When You're Sixty-Four

When You’re Sixty-Four

GuitarSeptember 14, 2015 – Even some of the staunchest Beatles fans are surprised to learn that one catchy tune from the Sgt. Pepper’s Lonely Hearts Club Band album about reaching a certain age was one of the first songs Paul McCartney ever wrote, by some accounts as early as age 16 when the band was still calling itself The Quarrymen.

Give “the cute Beatle” points for looking almost fifty years into the future to ponder love, life and, even if he was doing so unintentionally, joint life expectancy.

Today, married couples probably don’t think enough about joint life expectancy but if they want to make sure their retirement assets last as long as they do, they should.

Fortunately, one “band” that calls itself the Society of Actuaries (SOA) thinks about this kind of thing a lot. These studious lads (and lasses) may never have charted any singles but the work they do is as vital to life as music, if not more so.

In its Phase 1 (of a four-phase project) Baseline July, 2015 research newsletter on “Optimal Retirement Income Solutions in DC Plans,” the SOA authors analyze various retirement income generators (RIGs) with the goal of evaluating the pros and cons of each method to find the optimum solution for ensuring steady cash flow for life.

(Full Disclosure: One of the authors, Dr. Wade Pfau, was one of my professors during my Retirement Income Certified Professional® studies through The American College)

Quotable Highlights

This report is YET ANOTHER in a series of studies we keep finding that points to the advantage of life annuities to meet one’s future income needs.

Here are a few of the highlights we especially liked with our own emphasis added:

“RIGs that pool longevity risk (annuities) provide higher expected lifetime retirement income than investing approaches that self-fund longevity risk.” (p. 8)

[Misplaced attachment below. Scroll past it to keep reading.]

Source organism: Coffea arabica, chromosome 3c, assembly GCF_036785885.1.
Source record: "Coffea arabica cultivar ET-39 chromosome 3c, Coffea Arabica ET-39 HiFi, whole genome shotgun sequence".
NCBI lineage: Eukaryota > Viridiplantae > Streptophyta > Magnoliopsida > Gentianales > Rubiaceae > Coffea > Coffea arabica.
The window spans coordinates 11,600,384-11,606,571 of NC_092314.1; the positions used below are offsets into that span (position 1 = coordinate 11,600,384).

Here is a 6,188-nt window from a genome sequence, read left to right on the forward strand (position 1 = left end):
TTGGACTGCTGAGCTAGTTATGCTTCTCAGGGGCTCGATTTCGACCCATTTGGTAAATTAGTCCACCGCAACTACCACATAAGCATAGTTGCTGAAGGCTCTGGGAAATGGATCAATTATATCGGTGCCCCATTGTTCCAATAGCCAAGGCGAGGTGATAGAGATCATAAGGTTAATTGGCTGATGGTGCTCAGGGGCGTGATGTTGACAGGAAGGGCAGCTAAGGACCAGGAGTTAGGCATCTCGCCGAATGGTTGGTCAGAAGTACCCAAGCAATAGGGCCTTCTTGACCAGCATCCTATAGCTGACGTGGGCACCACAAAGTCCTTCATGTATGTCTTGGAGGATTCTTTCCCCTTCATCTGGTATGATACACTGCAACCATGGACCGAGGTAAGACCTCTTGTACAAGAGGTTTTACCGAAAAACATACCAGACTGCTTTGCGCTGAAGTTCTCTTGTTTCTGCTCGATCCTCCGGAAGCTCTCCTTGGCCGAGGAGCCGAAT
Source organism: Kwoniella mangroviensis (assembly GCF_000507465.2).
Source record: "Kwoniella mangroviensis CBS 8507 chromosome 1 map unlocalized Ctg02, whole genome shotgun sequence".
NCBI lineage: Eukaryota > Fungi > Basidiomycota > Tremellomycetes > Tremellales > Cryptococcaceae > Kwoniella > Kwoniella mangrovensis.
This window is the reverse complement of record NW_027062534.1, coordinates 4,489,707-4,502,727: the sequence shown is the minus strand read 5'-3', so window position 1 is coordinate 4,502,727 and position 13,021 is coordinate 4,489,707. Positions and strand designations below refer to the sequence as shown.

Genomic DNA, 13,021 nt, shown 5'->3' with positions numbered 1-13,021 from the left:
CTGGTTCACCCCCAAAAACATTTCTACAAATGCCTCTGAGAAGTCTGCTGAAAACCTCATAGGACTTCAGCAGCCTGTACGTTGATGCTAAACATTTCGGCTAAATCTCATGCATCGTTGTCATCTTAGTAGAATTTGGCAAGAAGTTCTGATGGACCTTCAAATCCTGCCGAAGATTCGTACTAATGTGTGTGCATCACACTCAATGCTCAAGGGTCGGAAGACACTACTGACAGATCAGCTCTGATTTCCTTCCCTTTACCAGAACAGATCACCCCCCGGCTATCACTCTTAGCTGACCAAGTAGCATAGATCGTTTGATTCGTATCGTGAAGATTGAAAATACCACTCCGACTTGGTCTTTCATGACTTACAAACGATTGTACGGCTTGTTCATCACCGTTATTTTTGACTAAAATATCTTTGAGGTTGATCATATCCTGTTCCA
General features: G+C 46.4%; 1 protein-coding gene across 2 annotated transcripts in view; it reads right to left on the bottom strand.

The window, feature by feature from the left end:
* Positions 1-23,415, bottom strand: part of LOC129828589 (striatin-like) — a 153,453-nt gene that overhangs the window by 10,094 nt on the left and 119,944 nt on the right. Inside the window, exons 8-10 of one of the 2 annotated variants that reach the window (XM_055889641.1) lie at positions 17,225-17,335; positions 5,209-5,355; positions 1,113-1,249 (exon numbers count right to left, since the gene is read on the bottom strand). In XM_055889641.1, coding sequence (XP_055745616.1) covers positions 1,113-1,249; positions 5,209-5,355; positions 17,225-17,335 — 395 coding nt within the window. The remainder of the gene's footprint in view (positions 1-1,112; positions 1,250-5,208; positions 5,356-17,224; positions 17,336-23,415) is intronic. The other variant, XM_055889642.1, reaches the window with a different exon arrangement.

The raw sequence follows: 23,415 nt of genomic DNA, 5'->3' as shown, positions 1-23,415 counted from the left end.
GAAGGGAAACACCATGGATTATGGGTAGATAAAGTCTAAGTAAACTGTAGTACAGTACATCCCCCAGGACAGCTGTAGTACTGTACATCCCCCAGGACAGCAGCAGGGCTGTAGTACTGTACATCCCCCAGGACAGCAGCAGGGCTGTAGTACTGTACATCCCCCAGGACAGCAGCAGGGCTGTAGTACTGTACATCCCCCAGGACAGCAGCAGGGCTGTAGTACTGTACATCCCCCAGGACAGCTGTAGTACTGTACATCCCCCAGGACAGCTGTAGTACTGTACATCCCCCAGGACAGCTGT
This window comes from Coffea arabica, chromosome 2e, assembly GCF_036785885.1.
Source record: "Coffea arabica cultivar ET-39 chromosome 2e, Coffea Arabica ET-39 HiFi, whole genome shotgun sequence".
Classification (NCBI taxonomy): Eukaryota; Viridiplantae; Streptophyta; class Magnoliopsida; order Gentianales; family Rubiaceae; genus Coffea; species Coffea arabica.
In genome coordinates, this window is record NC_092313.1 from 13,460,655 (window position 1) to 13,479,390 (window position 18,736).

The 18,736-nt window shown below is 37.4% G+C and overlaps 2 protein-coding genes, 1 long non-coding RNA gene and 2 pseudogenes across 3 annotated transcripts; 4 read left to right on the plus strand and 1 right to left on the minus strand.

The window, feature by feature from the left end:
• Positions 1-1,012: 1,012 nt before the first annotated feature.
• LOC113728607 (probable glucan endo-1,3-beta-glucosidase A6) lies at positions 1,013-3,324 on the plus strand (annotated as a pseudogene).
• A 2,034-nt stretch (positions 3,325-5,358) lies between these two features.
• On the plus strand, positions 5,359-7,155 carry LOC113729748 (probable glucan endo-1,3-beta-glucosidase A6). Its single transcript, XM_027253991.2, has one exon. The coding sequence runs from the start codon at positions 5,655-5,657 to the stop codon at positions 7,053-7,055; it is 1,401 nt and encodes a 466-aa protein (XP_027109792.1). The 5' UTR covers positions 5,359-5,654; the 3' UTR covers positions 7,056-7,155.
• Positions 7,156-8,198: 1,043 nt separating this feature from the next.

“An effective compromise may be retirement income solutions that dedicate a portion of savings to annuities and remaining assets to investing solutions to realize the advantages of both.” (p. 9)

(NOTE: Check out some of our recent newsletters and blog posts. We’ve been advocating this approach for years.)

“Traditional annuities produce higher expected average retirement income than SWP (Standard Withdrawal Plan) strategies due to longevity pooling.” (p. 12)

This last one is worth analyzing a bit further.

The classic “four percent” draw down approach (a common SWP where retirement assets are invested in a mix of stocks and bonds and retirees withdraw four percent of the principal each year to live on hoping what remains will earn enough to allow the money to last a lifetime) has recently been called into question.

So much so than this SOA paper didn’t even consider this approach as an option since prior research “showed this method failed (savings were exhausted) in unfavorable investment scenarios.” (p.14)

    Translation: The four percent thing works great when it works. But it doesn’t always work.

Saving the best part of the report for last, it doesn’t get any more straightforward than what the authors concluded about single premium immediate annuities (SPIAs) for a hypothetical sixty-five year old female with $250,000 in retirement assets:

“SPIAs produce highest income with lowest risk” (p. 23)

You’ll Be Older, Too

For married couples, the case for annuities is even more compelling.

Everyone has a statistical probability of living to a certain age. But when that same person marries, the chance that one of them will live beyond their individual life expectancy increases by a significant factor.

NOTE: This calculus also extends to same-sex married couples by the way though it is unknown to what extent outcomes might vary. Additional research is needed.

If continuation of cash flow to a surviving spouse is important to ANY married couple, placing value on these statistical probabilities should be a top priority.

Here’s a quick look at how this plays out for a sixty-four year old married (male, female) couple courtesy of our bean-counting friends at the SOA (individual chances in parentheses):

72% chance one of them will live to age 85 (Man: 41%, Woman: 52%)
45% chance one of them will live to age 90 (Man: 19%, Woman: 31%)

18% chance one of them will live to age 95 (Man: 6%, Woman: 18%)

If want to see what YOUR OWN chances of living to a certain age will be, Vanguard has a nifty interactive “Plan for a long retirement” tool you might like. It’s a fun (and possibly frightening) exercise.

So whether you’re trying to decide what to do with an anticipated personal injury settlement, a larger-than-usual attorney fee or the current 401(k) balance you’ve managed to accumulate during your working life, I hope this information on life expectancy has given you something to think about.

Guitar image courtesy of Iamnee at FreeDigitalPhotos.net

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